Last spring we took a short trip to Memphis, TN. We decided on Memphis because it is a drivable destination from northwest Ohio, getting us a little bit closer to warmth. My husband, Mike is a big rock and roll fan, so Memphis made more sense to us than Nashville. Plus, by staying in the states I could still be available to my spring travelers.
Once we made the decision to go, Elvis was all we could think about. Mike went to the library and picked up a few books on Elvis. He read them, and told me the highlights. We watched Elvis YouTube videos, Elvis’s 68 Special, a few Elvis movies, and bought an Elvis “best of” CD. I hummed Paul Simon’s “I’m Going to Graceland” nonstop. It was kind of strange how much we were consumed. Especially since we had barely even talked about Elvis prior to planning the trip.
It brought memories of childhood back to us. I was 8 years old when Elvis died. We were living in North Carolina at the time. I remember sitting on my bed thinking about him and what it meant that he was gone. I haven’t thought much about him at all in the years since. Maybe 8 is too young to care about celebrities. I was busy dealing with multiplication tables.
Even with all that hype before our trip, I thought I would think the whole Graceland thing was hokey once we were there. We loved it. We loved all of Memphis. It seemed to be an aging city struggling to revitalize but there is a ton of history here, rock and roll and otherwise. More than we expected.
Beale Street is an absolute must. We loved the vibe, the constant music and walking the street with our Big A$$ Beers. We went to Beale Street every day while in Memphis. BB King’s restaurant was ok. The food was great, the cover charge was high and service was, “eh.” We enjoyed Flynn’s on Beale more. We felt really welcome there and enjoyed listening to the music of Chris Gales, a super nice guy.
We toured Sun Studios, another must. It’s a really strange feeling to stand in the same exact spot that Elvis and many other greats have recorded. The actual studio has been kept largely unchanged.
We watched the march of the Peabody ducks which happens twice a day, every day at the Peabody Hotel. Why they do it is sort of a ‘just because’. Lots of people turn out for it. It’s more waiting than actually seeing. It’s strange. I’m not sure I would say don’t do it, but I’m also not sure it’s worth the hype. It is sort of “if you’re in Memphis, you HAVE to see the Peabody ducks.” Well. Okay…
We visited the Lorraine Motel where Martin Luther King, Jr. was assassinated. This was really eerie to see. There is a wonderful memorial and museum there now. We happened to visit on a Tuesday which is the day the museum is closed however there are many stations outside the museum with interactive information.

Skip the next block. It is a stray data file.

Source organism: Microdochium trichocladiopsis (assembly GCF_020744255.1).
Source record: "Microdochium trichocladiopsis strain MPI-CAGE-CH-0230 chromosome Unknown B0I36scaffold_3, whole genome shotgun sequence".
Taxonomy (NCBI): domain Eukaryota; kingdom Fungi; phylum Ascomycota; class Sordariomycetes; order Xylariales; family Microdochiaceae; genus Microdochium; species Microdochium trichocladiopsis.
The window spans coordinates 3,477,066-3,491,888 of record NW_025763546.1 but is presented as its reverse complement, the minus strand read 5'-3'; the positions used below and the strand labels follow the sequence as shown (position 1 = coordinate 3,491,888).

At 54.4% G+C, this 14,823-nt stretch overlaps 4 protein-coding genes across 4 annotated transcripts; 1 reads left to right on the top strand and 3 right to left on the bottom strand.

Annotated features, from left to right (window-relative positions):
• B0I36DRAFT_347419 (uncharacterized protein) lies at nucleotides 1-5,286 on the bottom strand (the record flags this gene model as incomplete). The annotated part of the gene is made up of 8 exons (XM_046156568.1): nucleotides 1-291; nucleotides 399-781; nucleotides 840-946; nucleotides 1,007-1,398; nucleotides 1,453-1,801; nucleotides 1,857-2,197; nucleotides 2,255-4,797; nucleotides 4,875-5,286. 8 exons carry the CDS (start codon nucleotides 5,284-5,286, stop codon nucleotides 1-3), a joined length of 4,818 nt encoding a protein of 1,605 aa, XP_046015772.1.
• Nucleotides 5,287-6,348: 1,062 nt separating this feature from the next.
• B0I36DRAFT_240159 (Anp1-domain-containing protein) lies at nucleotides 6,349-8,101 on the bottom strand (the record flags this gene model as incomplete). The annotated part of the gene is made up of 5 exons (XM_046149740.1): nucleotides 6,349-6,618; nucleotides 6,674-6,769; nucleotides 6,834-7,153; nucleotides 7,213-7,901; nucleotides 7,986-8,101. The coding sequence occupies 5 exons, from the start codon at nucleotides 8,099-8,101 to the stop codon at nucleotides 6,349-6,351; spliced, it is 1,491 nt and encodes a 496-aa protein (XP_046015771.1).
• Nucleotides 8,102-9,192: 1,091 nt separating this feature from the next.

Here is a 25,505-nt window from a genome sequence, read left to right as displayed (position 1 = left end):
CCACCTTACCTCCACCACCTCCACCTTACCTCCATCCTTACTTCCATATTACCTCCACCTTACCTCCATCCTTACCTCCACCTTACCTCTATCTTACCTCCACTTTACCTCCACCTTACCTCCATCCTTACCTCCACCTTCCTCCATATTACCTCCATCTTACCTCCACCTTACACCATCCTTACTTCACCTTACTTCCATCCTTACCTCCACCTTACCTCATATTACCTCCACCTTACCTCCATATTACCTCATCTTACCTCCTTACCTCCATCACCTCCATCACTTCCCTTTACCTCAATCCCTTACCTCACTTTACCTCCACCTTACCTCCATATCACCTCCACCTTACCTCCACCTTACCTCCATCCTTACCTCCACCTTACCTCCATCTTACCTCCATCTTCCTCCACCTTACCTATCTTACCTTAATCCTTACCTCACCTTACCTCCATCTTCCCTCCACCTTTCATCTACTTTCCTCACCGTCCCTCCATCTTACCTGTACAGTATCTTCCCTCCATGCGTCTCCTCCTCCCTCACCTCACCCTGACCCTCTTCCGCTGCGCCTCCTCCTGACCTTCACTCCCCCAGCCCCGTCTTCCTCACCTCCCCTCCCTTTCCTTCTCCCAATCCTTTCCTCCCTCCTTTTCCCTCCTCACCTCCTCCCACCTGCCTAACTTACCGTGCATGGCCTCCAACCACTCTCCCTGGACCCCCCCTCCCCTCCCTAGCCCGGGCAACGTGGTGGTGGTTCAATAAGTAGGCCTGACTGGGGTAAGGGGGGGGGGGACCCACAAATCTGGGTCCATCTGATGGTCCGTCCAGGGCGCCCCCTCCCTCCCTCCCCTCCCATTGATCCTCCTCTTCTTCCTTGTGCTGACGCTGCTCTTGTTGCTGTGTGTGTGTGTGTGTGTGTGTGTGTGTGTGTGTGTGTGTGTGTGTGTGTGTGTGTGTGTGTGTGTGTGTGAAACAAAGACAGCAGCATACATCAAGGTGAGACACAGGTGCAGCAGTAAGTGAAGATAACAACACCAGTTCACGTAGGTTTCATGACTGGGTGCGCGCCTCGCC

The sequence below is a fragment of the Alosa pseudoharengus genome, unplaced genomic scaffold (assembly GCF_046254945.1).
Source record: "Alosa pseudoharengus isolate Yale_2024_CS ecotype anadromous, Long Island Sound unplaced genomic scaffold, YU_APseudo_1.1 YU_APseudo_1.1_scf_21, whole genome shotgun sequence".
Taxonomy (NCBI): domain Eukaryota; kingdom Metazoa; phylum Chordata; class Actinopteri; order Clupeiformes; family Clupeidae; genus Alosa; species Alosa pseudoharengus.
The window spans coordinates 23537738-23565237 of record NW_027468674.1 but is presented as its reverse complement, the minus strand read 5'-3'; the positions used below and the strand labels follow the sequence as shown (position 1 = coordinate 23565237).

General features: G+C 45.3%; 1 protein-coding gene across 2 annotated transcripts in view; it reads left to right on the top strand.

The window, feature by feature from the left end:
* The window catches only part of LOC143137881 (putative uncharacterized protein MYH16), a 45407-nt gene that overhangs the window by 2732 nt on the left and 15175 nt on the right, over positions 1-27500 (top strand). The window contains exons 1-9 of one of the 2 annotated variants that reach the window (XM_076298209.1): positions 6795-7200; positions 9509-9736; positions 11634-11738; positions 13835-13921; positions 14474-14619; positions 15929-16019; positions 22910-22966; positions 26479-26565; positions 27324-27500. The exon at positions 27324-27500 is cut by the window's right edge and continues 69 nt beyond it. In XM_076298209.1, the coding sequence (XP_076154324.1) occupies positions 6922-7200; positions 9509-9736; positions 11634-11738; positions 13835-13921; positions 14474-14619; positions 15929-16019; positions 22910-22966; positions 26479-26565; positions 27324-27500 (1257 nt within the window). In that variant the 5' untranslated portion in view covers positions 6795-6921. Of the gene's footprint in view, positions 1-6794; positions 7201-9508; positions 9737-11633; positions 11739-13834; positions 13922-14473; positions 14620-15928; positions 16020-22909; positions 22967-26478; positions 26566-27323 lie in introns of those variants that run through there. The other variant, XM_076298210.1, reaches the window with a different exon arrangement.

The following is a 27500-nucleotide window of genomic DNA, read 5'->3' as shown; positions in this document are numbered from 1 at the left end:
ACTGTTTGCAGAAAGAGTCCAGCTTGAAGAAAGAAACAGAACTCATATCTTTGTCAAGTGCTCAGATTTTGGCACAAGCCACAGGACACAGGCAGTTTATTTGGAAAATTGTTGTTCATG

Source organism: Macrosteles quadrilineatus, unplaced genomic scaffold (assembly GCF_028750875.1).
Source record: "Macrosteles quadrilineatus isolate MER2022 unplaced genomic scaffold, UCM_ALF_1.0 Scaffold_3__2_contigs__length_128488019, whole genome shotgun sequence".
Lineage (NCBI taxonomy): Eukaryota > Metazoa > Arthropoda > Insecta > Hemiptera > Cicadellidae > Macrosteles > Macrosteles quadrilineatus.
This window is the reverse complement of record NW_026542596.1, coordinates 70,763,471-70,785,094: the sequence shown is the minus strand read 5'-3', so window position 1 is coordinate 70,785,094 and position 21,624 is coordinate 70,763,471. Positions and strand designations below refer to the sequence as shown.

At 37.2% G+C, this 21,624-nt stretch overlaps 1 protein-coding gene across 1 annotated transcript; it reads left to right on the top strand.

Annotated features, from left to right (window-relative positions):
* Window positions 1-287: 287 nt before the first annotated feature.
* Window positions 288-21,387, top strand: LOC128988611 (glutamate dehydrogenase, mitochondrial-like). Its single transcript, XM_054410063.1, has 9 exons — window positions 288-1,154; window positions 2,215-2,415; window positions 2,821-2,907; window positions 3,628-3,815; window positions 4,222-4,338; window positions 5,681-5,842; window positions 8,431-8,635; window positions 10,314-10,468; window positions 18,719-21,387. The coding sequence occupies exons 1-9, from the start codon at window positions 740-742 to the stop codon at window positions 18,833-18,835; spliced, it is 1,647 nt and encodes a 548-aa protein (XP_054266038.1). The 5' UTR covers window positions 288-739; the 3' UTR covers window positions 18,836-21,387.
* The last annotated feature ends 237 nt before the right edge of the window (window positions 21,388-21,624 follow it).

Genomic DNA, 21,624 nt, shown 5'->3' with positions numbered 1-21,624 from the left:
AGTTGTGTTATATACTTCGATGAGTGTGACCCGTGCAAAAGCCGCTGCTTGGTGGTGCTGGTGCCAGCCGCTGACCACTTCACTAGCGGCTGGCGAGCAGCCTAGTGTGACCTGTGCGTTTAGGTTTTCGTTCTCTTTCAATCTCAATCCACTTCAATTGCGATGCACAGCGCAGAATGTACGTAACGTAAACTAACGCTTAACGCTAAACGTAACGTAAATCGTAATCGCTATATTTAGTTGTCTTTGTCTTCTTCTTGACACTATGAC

We toured the Gibson guitar factory. This was pretty cool. My husband is a bass guitar player. I’m lucky we made it out of there without a new guitar. I almost bought a ukulele though. I’m still sorry I didn’t.
We took a river boat ride on the Mississippi. When we talked about doing this, I had visions of a tour down the swampy bayou. That was not the case. You go 30 minutes against the strong current and then an hour and 30 minutes trying not to get swept away with the current going back. We never left sight of the Memphis skyline. The guide was a great story teller. It is 2 hours of history and funny stories in between 2 bridges of the Memphis waterfront.
Best of everything was Graceland. It really was. It’s a well oiled machine of tourism, and worth it. We had to wait quite a while for our tour of Elvis’ home to begin but there are shops to see, food to eat and videos to watch and time seemed to pass quickly. You do not have to get into the cue line until your tour number is called. Once you do, boarding the shuttles that drive you across the street moves swiftly. You are equipped with an iPad and headset. John Stamos is the narrator. The iPad magically knows which room of the home you are in and plays just the right music at just the right time. You see home videos, interactive photos, hear Pricilla and Lisa Marie tell stories and listen to lots of Elvis. It is quite something to be standing in the rooms or see all of the jumpsuits and then hear his voice.
I can’t tell you how many times we listened to Marc Cohn’s “Walking in Memphis” or Paul Simon’s “Graceland” while we were in Memphis. I think it was probably in the hundreds. It added another layer to our fun, and hearing the songs still makes us smile. I haven’t gotten off the Elvis high either. It’s strange to me the impact of that silly 4 day vacation. Elvis lives.
I’d love to chat more, look me up!